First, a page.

Sonoma county housing policies help displaced residents
In response to the recent destructive wildfires, Sonoma County and Santa Rosa government officials have acted on a series of new policies primarily focused on sheltering the thousands of residents whose homes were destroyed.
The County of Sonoma Board of Supervisors adopted an Urgency Ordinance enacting a 45 day moratorium on the issuance of any new vacation property permits. It is intended to temporarily preserve the County’s existing single-family residences and accessory dwellings for permanent residential and long-term rental uses. The Board of Supervisors believe that conversion of these dwellings to vacation rentals would contribute to the existing housing emergency.
Locally a vacation rental or hosted rental is defined as a rental of 30 days or less. The ordinance may be extended for periods of up to two years. California stat law defines price gouging as charging more than ten percent over the average price charged prior to the emergency. This applies to transient occupancy, short-term and long-term rentals of less than one year. It also applies to contracting and materials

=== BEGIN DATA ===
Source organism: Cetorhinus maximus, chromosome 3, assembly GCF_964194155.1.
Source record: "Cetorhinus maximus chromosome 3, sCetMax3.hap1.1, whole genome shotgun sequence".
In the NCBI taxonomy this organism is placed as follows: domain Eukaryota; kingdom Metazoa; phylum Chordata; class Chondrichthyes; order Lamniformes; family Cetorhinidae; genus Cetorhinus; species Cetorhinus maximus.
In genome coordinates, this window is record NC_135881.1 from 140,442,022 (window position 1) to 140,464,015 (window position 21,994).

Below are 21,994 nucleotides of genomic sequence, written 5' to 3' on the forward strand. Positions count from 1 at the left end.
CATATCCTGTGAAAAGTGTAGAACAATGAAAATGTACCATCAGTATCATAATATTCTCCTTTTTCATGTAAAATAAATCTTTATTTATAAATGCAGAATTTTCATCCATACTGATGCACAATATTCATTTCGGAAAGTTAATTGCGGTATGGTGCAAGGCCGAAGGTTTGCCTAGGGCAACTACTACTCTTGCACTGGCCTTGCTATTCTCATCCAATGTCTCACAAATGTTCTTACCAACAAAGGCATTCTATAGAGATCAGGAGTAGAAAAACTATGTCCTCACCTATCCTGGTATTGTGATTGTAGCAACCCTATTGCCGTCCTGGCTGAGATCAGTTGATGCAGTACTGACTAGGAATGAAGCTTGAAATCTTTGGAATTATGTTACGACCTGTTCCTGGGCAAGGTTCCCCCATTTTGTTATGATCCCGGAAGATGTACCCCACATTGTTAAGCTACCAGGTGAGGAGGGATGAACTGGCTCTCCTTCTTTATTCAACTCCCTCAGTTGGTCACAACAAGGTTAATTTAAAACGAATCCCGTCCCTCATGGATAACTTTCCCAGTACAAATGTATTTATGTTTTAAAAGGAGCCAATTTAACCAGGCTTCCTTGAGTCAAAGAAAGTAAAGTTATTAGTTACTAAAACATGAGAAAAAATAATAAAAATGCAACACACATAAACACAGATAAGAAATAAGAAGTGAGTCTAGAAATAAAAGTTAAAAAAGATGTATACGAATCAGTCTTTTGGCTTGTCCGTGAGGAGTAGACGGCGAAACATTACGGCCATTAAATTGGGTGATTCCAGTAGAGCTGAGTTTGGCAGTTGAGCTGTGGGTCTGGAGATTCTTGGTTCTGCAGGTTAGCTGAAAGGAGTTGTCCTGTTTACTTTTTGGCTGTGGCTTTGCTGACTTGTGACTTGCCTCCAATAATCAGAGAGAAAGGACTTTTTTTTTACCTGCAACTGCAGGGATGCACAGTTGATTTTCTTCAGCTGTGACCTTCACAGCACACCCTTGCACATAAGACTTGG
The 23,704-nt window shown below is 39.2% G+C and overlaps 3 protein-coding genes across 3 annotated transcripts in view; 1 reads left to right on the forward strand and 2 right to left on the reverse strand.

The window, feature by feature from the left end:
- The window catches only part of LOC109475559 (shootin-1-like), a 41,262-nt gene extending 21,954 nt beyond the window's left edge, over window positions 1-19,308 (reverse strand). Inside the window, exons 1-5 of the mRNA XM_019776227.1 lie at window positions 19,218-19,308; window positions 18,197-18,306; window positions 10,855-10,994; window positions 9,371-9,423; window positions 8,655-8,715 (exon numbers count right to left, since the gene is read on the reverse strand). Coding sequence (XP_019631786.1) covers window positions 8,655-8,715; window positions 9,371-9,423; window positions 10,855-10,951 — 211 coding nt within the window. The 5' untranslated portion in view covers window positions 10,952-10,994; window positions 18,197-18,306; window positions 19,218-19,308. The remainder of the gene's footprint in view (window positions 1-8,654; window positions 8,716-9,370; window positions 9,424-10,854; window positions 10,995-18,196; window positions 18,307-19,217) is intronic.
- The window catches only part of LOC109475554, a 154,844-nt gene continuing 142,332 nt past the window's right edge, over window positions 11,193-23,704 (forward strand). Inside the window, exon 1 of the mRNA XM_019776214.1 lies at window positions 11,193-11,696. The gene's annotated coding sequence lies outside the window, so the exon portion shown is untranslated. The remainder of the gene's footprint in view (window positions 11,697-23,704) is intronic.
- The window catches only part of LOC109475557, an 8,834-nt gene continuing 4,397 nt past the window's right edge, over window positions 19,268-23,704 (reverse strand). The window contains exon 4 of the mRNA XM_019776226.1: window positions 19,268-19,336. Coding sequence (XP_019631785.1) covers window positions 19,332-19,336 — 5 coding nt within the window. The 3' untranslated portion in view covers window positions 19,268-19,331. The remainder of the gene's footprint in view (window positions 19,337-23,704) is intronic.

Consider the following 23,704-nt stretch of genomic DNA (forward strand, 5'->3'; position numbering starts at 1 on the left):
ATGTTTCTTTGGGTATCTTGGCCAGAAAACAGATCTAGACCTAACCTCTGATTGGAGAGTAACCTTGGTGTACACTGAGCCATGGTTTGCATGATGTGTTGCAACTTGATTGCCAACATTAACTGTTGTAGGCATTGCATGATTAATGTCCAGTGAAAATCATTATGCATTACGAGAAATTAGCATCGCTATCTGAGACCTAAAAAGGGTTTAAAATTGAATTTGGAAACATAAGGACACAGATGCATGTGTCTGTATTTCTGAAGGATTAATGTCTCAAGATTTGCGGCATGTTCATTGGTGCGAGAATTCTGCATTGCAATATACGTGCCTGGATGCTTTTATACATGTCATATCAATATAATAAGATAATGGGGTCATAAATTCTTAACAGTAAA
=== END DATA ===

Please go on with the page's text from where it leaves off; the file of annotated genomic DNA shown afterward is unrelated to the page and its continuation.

Nearly 7,000 structures were destroyed in the fires and most of those were homes. Housing and rental options were already in short supply and the ordinances hope to ease some of the burden on displaced residents.
“I think what we’re trying to do is show the community that we are willing to look outside the box for creative solutions that allow people to stay here through the rebuilding process,” said Santa Rosa Councilman Chris Rogers.
Certain County-owned properties allowing persons living in RVs, trailers, campers, and other vehicles to be parked overnight and some services will be provided such as bathrooms and showers. In some instances overnight parking will be allowed on private properties, like church grounds.
Both the Sonoma County Board of Supervisors and the Santa Rosa City Council will consider ordinances targeting price gouging in the rental housing market. The county’s ordinance would require landlords in the unincorporated area to provide supporting data to justify any increase over the unit’s average rental price from before the disaster, according to county officials.
Santa Rosa landlords must refrain from increasing rents by more than 10 percent above the amount charged immediately before the fire. This is in sync with state law and normally applies for 30 days after such emergency. Governor Jerry Brown extended the implementation of the law through April 18.